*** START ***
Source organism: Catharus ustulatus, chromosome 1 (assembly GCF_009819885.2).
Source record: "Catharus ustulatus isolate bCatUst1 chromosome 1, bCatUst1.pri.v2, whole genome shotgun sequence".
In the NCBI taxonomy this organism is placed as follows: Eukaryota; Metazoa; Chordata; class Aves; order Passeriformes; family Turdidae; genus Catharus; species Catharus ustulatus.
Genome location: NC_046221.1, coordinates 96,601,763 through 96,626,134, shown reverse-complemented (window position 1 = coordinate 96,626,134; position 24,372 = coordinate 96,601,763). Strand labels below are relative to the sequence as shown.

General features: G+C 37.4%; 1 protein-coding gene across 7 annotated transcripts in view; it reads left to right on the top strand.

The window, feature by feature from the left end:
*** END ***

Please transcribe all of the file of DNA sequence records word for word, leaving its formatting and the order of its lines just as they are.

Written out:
Source organism: Catharus ustulatus, chromosome 1 (assembly GCF_009819885.2).
Source record: "Catharus ustulatus isolate bCatUst1 chromosome 1, bCatUst1.pri.v2, whole genome shotgun sequence".
In the NCBI taxonomy this organism is placed as follows: Eukaryota; Metazoa; Chordata; class Aves; order Passeriformes; family Turdidae; genus Catharus; species Catharus ustulatus.
Genome location: NC_046221.1, coordinates 96,601,763 through 96,626,134, shown reverse-complemented (window position 1 = coordinate 96,626,134; position 24,372 = coordinate 96,601,763). Strand labels below are relative to the sequence as shown.

General features: G+C 37.4%; 1 protein-coding gene across 7 annotated transcripts in view; it reads left to right on the top strand.

The window, feature by feature from the left end: